Polished shoes and nice jacket? Check. Laptop? Yep. Business cards and document pouch? Got it. Company-issued plastic? Ha! Who needs that?
A successful business trip depends on preparation, and that includes payments. According to Bank of America’s new vision of the future, those trips — and other B2B payment activities such as buying supplies — would go much more efficiently if plastic was replaced by mobile wallets.
In a new PYMNTS interview, Karen Webster talked with Hubert J.P. Jolly, head of financing and channels in global transaction services at Bank of America Merrill Lynch, about the financial institution’s latest product launch: adding mobile wallet functionality to its suite of commercial card products.
“We are really just following a consumer trend,” he said.
Mobile Wallet Tool
In the financial institution’s (FI’s) view, mobile wallets can enhance payment security by tokenizing account numbers, effectively using a physical commercial card to generate a virtual card for a particular purchase. That virtual card number is not stored and can only be used for that transaction. Further, mobile wallet solutions often require an additional layer of security in the form of biometric authentication or passwords to confirm the identity of the payer.
The launch of the bank’s B2B mobile wallet functionality comes at a time when, Jolly told Webster, “contactless around travel (purchase) is becoming more accepted.” In fact, recently released research projects that contactless payments will be worth more than $1 trillion in 2018 — a year sooner than anticipated. In two years, overall transactions made via in-store contactless payments will account for 15 percent of point-of-sale (POS) transaction volume, worth $2 trillion.
Not only that, but “mobile wallets are becoming more common in stores, to buy supplies for your business,” he said. Indeed, Jolly wondered if “maybe we should have done this a few years back.”
Mobile Wallet Growth
Few would argue that mobile wallets have yet taken the world by storm. But some trends offer optimism for backers of the payment method.
Convenience store chain 7-Eleven now takes Google Pay and Apple Pay at most of its U.S. locations. The new options are in addition to other mobile payment choices the chain offers, such as Samsung Pay. Other financial institutions, though, have followed the wave — PNC Bank has already said it is linking its corporate clients with a new mobile solution that links users of its Visa commercial cards into mobile wallet solutions Apple Pay, Google Pay and Samsung Pay.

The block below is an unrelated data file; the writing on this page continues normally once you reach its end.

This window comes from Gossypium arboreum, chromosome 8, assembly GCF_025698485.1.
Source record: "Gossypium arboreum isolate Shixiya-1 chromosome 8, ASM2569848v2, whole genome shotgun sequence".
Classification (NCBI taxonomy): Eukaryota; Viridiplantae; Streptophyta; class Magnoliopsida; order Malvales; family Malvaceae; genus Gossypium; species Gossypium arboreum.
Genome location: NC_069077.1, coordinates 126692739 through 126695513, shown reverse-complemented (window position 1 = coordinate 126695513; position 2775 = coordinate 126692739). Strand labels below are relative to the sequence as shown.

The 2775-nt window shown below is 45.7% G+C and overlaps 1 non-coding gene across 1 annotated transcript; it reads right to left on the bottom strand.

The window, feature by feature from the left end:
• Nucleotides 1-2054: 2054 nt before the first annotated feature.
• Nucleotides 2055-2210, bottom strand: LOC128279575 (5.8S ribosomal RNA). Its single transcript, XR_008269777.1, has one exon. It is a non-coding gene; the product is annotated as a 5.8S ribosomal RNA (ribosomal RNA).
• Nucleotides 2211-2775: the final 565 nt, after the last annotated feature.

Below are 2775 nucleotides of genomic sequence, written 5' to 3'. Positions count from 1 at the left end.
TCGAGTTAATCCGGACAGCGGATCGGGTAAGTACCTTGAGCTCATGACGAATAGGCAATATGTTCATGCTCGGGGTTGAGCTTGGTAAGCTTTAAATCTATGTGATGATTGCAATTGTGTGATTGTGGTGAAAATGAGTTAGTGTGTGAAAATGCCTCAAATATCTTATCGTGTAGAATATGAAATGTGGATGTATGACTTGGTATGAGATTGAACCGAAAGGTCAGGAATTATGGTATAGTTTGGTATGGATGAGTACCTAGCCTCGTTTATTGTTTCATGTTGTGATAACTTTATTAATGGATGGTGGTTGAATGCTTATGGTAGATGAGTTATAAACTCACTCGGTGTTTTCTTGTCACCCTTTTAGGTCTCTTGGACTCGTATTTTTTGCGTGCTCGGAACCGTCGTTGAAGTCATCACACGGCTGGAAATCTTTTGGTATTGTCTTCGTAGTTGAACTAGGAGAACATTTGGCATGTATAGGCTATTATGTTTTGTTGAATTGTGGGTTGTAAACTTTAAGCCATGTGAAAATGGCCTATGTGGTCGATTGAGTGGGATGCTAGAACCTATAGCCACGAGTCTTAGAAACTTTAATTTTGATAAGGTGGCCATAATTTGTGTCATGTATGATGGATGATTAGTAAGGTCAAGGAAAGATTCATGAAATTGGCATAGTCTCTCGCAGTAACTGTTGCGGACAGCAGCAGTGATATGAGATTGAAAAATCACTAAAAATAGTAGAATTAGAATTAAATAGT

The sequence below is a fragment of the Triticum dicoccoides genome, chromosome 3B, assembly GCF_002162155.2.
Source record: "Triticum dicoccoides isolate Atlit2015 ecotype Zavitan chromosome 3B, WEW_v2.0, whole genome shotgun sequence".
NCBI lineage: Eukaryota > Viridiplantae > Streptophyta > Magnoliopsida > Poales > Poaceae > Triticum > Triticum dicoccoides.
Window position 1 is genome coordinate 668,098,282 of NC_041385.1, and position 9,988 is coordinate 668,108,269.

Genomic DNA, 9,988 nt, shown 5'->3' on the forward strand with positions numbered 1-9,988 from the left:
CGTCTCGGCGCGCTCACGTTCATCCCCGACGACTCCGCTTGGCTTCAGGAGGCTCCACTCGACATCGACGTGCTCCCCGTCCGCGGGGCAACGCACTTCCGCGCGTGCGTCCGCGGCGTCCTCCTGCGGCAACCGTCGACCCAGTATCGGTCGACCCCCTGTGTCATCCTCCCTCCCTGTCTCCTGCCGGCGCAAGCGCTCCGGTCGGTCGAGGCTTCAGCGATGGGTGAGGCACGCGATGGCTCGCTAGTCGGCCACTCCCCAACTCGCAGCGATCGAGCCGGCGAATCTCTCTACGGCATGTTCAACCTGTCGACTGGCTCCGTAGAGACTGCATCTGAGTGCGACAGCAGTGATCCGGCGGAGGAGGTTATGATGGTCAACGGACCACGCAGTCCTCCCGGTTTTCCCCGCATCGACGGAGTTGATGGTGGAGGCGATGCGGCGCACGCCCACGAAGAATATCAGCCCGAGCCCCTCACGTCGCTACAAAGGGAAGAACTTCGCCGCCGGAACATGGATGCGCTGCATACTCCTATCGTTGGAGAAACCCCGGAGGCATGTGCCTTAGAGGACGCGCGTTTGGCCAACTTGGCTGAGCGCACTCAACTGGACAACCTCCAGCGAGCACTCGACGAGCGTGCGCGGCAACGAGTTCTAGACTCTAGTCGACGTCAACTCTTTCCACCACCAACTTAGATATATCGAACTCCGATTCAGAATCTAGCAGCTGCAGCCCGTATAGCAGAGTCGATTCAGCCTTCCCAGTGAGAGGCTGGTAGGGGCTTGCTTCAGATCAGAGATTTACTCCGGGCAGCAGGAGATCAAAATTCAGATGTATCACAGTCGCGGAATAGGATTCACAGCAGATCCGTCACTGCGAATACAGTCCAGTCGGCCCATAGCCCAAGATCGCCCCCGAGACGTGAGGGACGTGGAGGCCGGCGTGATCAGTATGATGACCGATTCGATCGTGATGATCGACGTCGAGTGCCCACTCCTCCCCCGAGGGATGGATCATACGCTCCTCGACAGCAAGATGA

“We’ve been asked a few times by clients if we had mobile wallets,” Jolly said. After running a proof of concept (POC) on the mobile wallet B2B functionality, the financial institutions was able to engage “rather quickly” with its corporate clients to determine if “this was something they would like or not. Right away we got a lot of support,” he explained.
Corporate treasurers, cash managers and travel supervisors might also like the solution, assuming it makes expense reporting and payouts more efficient. Of course, every new tool has its potential downsides, and for mobile wallets, the risk is similar to that of the plastic company-issued credit card: employees might accidentally use it for personal expenses — in the case of the mobile wallet B2B tool, by leaving that as the default setting on that person’s phone.
“That’s going to happen, and most companies have a process to deal with it,” Jolly told Webster.
B2B Payments Innovation
The launch of Bank of America’s B2B mobile wallet capability comes after the financial institution’s launch of a mobile app for customers using corporate prepaid cards. The app allows business users to view card balances and transaction data, locate an ATM, and suspend or activate prepaid cards, among other functions. The FI had also previously released biometric authentication capabilities for its corporate mobile banking customers.
When it comes to ongoing and future B2B payments innovation, Jolly said a general push involves more integrations and “single implementations” that enable commercial banking clients to simplify their payment and expense processes instead of dealing with multiple “silos.” Much of the push for that B2B innovation will have to come from buyers, he said, who have more incentive than suppliers to enact changes that can be costly and time-consuming. If a buyer decides to change payment methods, after all, the company getting paid has little room to complain or protest.
For now, though, the take-up for mobile wallets for B2B payments, whether for travel or buying supplies, will signal just how far that part of the payments world is willing to change.